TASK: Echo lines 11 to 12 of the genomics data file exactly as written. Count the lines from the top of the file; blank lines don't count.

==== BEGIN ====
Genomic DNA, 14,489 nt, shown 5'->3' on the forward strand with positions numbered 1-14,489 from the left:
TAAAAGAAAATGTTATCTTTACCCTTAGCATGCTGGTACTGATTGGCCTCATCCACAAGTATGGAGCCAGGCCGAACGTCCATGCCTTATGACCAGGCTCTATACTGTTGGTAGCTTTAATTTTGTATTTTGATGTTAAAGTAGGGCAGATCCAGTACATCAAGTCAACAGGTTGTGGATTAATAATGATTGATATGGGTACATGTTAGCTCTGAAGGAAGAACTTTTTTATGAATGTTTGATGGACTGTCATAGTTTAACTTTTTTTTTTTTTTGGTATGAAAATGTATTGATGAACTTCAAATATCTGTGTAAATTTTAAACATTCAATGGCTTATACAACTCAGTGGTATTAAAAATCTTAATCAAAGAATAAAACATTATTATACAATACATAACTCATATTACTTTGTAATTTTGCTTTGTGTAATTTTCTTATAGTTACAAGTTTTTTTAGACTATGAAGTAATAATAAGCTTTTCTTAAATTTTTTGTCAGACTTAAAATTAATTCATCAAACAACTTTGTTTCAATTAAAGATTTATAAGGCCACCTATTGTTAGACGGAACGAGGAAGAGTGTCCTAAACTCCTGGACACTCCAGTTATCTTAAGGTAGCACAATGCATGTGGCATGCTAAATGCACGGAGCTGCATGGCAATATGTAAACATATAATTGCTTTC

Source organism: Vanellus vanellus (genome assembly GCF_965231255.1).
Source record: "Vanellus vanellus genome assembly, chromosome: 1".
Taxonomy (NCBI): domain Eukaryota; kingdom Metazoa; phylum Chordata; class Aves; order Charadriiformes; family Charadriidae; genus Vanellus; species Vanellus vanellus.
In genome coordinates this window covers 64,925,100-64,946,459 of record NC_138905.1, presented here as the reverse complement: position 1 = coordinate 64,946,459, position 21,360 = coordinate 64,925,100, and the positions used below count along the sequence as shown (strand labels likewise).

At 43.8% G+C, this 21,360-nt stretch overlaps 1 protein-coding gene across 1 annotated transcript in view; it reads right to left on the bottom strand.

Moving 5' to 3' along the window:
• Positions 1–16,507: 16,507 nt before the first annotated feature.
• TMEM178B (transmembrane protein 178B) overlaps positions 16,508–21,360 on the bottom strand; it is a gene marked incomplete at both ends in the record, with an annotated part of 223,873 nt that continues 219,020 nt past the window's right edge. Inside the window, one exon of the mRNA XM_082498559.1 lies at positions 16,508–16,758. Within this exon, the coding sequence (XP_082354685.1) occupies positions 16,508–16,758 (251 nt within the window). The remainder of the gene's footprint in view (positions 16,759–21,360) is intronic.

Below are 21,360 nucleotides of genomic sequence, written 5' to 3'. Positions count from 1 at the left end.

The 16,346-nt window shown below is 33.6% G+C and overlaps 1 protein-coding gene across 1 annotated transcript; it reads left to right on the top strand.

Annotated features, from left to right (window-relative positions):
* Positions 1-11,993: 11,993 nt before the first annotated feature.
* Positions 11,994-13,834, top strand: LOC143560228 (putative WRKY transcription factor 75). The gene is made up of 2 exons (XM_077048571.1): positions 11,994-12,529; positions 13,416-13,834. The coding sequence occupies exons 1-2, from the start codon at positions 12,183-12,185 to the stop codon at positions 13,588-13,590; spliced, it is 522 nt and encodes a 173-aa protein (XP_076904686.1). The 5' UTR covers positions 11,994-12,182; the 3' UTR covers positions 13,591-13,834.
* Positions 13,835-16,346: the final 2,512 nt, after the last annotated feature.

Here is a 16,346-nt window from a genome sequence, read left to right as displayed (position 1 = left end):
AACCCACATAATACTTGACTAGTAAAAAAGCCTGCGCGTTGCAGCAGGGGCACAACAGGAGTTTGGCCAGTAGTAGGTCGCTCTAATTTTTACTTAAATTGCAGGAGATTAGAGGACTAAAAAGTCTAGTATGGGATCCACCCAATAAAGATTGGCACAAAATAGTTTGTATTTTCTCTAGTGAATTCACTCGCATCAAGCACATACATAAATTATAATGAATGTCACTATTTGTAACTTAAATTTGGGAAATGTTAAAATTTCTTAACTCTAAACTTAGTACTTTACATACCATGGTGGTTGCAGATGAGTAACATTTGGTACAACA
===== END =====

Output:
Below are 21,360 nucleotides of genomic sequence, written 5' to 3'. Positions count from 1 at the left end.

The 16,346-nt window shown below is 33.6% G+C and overlaps 1 protein-coding gene across 1 annotated transcript; it reads left to right on the top strand.